Amplification without the event: the rise of the flexitarian

Dominic George Duckett* (Corresponding Author), Altea Lorenzo-Arribas, Graham Horgan, Anna Conniff

*Corresponding author for this work

Research output: Contribution to journalArticlepeer-review

1 Citation (Scopus)


The social amplification of risk framework typically represents consequential effects associated with high levels of media attention proceeding from an initial risk event. This study considers selective meat-eating as risk-related social behaviour that is evidently not initiated by a single event yet, nevertheless, is demonstrably subject to extensive and broad-based media coverage. Recent reported trends indicate a rise in so-called ‘flexitarianism’ and reducetarianism’ whereby people choose to restrict their consumption of meat in favour of a more plant-based diet. Through a content analysis of UK newspaper articles, we support claims from recent survey data that ‘environmental concerns’, ‘animal welfare issues’ and ‘health considerations’ are all strongly associated with decisions to eat less meat. Our study extends the explanatory scope of risk amplification by showing a more nuanced relationship between media coverage and risk-related behaviour in the case of selective meat-eating. Our findings have wider implications for risk communication and the role of the media in other contexts.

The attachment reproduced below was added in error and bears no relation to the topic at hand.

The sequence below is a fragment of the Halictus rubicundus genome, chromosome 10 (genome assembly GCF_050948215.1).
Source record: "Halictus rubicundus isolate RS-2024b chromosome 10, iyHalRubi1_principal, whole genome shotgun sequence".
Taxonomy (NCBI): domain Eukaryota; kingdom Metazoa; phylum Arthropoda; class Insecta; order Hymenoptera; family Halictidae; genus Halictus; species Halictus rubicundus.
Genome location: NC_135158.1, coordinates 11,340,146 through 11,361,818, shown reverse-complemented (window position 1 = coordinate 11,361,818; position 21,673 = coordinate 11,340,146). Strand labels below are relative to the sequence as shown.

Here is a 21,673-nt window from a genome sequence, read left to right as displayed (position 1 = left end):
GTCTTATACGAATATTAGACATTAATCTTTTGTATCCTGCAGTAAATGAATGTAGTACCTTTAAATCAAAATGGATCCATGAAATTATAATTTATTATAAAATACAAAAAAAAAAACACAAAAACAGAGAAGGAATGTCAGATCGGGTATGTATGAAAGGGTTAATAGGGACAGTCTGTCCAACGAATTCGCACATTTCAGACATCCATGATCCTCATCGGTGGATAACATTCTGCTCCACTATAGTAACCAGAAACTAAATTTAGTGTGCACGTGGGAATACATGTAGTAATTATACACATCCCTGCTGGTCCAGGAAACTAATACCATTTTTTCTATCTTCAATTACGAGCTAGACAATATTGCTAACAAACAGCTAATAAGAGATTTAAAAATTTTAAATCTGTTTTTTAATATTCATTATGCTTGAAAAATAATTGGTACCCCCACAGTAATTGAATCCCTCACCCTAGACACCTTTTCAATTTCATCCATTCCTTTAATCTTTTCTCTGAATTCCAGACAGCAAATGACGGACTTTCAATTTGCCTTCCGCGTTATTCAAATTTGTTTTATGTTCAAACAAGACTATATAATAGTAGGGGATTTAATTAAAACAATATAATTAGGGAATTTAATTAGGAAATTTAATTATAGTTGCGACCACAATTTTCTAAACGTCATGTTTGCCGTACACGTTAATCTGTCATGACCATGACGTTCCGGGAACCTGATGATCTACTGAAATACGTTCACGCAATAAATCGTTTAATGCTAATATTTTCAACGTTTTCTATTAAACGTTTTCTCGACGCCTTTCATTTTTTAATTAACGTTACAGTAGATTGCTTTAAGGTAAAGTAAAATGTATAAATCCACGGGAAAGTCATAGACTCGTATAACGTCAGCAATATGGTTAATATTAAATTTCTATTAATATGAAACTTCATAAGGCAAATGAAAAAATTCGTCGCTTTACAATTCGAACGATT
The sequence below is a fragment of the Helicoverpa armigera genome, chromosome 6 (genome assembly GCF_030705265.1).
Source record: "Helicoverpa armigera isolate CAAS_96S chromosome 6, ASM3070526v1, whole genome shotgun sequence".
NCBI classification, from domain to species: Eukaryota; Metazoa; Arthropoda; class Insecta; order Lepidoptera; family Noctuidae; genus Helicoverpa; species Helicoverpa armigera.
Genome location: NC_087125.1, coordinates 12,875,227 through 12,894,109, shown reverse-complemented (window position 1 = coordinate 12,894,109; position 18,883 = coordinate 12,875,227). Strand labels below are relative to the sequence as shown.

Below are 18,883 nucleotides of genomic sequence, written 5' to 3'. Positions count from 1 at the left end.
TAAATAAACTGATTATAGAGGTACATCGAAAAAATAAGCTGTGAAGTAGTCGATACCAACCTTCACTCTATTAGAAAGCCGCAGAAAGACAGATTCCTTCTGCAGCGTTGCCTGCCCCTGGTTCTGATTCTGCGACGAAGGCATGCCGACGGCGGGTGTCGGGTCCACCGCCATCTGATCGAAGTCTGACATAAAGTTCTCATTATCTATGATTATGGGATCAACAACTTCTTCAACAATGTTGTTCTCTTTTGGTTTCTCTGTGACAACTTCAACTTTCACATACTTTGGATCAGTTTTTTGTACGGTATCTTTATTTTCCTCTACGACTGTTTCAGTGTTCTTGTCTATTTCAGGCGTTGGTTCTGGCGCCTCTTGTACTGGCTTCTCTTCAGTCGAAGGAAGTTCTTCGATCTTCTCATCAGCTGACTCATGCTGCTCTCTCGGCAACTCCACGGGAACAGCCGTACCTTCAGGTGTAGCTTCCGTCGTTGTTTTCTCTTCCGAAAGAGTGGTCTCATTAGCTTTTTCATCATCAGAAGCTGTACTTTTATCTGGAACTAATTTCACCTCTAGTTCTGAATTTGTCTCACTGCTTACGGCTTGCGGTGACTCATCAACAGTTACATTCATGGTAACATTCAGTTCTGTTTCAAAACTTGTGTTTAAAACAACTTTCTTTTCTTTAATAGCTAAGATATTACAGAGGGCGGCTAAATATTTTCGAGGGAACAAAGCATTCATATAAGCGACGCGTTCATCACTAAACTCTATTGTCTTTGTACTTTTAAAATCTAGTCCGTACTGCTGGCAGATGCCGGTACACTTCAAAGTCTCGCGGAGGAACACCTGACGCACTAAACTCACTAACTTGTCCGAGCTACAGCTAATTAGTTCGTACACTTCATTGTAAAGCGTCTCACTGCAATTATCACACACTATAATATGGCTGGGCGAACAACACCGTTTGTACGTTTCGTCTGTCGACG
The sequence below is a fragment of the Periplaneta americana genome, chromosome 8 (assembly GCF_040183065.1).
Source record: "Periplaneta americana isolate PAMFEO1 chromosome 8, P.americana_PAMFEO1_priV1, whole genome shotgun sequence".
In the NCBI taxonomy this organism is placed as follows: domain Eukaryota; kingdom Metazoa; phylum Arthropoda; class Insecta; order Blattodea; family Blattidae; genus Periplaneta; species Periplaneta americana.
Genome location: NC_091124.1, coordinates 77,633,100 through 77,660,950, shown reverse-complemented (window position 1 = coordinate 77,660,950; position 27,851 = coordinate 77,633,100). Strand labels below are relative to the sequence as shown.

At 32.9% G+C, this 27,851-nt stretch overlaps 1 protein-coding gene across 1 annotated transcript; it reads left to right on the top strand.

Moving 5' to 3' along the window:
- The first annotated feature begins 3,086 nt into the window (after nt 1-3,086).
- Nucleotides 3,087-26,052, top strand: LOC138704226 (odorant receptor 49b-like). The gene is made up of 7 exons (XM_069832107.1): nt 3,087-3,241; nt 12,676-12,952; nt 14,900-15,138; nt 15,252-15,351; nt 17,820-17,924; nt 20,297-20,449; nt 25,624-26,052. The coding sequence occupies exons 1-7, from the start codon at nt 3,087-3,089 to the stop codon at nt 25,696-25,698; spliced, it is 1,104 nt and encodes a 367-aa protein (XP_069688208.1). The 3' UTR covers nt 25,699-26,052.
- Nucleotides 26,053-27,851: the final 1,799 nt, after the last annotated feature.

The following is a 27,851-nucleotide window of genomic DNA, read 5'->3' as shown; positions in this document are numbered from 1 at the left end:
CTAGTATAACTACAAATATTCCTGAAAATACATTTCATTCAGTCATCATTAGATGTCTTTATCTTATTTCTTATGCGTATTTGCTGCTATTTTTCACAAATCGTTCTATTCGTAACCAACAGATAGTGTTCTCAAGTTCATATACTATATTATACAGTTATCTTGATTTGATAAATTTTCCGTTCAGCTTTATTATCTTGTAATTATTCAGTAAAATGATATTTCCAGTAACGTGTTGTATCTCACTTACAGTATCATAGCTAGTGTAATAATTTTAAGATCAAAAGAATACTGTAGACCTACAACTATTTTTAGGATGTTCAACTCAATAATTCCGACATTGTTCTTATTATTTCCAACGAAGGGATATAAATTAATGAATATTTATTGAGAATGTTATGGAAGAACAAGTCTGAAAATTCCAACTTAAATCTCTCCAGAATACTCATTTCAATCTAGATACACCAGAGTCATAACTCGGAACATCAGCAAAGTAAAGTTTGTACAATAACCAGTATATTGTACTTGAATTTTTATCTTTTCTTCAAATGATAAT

Original languageEnglish
Number of pages23
JournalJournal of Risk Research
Early online date4 Aug 2020
Publication statusE-pub ahead of print - 4 Aug 2020


  • social amplification risk
  • reducetarian
  • veganuaryjmeat-free Monday
  • meatless Monday


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